Nigeria's military said on Saturday it had killed 10 insurgents and arrested 65 more as part of an offensive meant to wrest back control of parts of its remote northeast from an Islamist group seen as the main security threat to Africa's top oil producer.
President Goodluck Jonathan, a Christian southerner, had been accused of not taking seriously enough the violence in the largely Muslim north where some fear Islamist insurgents allied to al Qaeda could take over large swathes of territory as they did in Mali before French-led troops ejected them this year.
Jonathan has since won plaudits from some quarters for taking a decisive stance on the insurgency, which has destabilized Africa's second biggest economy but has largely taken place in remote areas far away from major economic centers like Lagos, the capital Abuja and major oilfields in the south.
A spokesman for Defence Headquarters said the military had seized stockpiles of weapons including rocket-propelled grenades, guns and ammunition from areas around Maiduguri, the main city in the northeast.
"The Special Forces have apprehended 65 persons confirmed to be terrorists as they made an attempt to infiltrate Maiduguri while fleeing from various camps now under attack," Brigadier-General Chris Olukolade said in a statement.
He added that in the Gamburu ward of Maiduguri, where the Boko Haram uprising began, "a total of 10 suspected terrorists were confirmed dead."
"The area is being combed to fish out any of the surviving insurgents," he said.
The military said it had imposed a 24-hour curfew over large parts of Maiduguri - an older curfew had only applied at night.
The operation against the militant Islamist sect Boko Haram began after President Jonathan declared a state of emergency on Tuesday in the states of Borno, Yobe and Adamawa.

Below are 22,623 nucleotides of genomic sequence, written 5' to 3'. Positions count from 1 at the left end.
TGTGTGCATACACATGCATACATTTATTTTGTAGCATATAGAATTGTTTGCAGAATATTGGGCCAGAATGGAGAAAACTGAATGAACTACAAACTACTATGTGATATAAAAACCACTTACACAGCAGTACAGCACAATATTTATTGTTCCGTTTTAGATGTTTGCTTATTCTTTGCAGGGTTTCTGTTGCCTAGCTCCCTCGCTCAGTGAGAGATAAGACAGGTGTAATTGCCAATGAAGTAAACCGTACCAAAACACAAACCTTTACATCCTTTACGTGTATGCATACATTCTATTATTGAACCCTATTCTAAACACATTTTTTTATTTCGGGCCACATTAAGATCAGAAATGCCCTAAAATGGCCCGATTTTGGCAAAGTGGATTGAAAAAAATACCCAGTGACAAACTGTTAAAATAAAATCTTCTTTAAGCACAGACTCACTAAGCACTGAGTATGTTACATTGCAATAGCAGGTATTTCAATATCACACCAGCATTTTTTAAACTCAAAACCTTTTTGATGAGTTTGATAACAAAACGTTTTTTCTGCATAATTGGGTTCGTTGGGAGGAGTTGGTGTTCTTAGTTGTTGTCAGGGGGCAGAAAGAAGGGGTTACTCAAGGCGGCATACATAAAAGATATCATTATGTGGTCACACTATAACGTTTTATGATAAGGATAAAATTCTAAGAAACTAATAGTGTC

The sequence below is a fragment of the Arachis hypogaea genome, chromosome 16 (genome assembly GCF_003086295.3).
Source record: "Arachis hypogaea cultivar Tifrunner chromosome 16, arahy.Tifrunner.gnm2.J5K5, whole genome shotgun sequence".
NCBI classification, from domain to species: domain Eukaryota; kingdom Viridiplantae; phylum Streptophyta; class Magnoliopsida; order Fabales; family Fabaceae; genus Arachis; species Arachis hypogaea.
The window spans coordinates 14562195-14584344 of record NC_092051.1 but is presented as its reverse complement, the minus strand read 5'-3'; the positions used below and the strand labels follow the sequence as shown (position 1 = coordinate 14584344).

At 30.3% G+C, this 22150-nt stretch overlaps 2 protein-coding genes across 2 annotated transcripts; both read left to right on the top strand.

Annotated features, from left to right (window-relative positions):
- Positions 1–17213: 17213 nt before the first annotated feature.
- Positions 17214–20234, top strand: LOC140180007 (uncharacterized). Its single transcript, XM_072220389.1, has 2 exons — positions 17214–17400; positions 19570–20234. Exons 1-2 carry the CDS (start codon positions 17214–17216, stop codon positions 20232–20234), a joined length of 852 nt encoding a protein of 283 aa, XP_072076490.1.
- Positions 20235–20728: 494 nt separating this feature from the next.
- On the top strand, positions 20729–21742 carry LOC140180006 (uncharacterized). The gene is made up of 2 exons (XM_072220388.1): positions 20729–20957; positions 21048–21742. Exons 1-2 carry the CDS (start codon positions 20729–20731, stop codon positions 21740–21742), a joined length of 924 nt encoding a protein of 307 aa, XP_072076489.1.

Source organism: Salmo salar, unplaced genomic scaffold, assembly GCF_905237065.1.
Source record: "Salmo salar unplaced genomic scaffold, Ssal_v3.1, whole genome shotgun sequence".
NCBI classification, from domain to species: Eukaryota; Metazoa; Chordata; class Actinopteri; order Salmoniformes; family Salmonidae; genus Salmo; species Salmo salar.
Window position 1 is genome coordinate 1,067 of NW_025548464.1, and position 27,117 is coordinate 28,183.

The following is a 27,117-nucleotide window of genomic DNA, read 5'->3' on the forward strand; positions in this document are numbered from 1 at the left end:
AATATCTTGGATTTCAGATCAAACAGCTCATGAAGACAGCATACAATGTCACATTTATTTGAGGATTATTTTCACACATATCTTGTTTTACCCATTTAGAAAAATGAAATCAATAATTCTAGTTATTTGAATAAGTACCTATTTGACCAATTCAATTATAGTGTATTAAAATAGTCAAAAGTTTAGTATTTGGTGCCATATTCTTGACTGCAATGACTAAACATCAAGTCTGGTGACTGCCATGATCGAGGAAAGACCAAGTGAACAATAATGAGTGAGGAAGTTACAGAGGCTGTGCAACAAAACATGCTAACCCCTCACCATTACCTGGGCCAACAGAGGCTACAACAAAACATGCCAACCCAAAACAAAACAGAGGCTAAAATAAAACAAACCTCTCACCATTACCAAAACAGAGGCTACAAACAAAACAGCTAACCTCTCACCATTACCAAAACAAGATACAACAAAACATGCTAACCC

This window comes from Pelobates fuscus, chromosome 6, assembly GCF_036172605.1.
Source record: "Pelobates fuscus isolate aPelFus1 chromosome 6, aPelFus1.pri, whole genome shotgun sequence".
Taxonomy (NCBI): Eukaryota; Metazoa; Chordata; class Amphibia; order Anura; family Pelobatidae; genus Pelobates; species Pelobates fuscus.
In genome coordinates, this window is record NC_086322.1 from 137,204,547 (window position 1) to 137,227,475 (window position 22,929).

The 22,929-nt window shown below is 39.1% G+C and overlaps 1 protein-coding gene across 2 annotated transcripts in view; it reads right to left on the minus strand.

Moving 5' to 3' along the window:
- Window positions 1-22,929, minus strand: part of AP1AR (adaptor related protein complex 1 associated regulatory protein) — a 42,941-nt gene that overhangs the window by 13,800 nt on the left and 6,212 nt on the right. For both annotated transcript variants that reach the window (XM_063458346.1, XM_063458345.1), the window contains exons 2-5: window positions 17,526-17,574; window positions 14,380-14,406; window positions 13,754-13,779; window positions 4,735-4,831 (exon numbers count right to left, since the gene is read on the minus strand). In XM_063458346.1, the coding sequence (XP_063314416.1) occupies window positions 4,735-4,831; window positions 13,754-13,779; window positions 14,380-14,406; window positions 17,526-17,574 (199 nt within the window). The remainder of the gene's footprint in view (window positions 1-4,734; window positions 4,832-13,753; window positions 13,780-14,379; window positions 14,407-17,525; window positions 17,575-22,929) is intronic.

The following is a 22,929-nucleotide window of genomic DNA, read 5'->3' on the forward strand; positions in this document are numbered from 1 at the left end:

Nigerian forces used jets and attack helicopters to bombard militant camps in the northeast on Friday, their biggest offensive since Boko Haram began an insurgency almost four years ago to try to create a breakaway Islamist state.
Nigerian forces are trying to regain territory controlled by well-armed militants in remote semi-deserts in the area around Lake Chad, along the borders with Cameroon, Chad and Niger.
But the United States and human rights groups have raised concerns about the Nigerian military's heavy handed approach, which they say has led to hundreds of civilian deaths.
The military said on Friday it had destroyed a number of camps in dry forests around Borno state, the epicenter of the insurgency and a region that once hosted one of West Africa's oldest medieval Islamic empires prospering from trade routes linking its interior with the Mediterranean cost.
After being pushed out of city centers, the Islamists had been re-arming this year, drawing on weapons still flooding into the West Africa region in the aftermath of Libya's conflict.
An attack on the town of Bama by 200 Boko Haram militants armed with anti-aircraft guns this month killed 55 people.
The move has proved popular with Nigerians keen for one of its most violent episodes since the 1967-70 Biafran war to end.
"The action by the presidency was timely. Our state is being turned into a cemetery by these terrorists," Kwamoti Laori, a barrister and deputy speaker of Adamawa state's legislature, told Reuters.
But it remains to be seen whether the military can crush an insurgency that has proved adept at melting away under pressure and then resurfacing when the heat is off.
Nigerian authorities thought Boko Haram was finished after a 2009 crackdown left 800 people dead, including the sect's founder, a cleric called Mohammed Yusuf. Instead, it transformed into something much more deadly, developing sophisticated bomb technology and linking up with al-Qaeda's north African wing.
The military is already overstretched in the north, by operations against oil theft in the south and by missions abroad.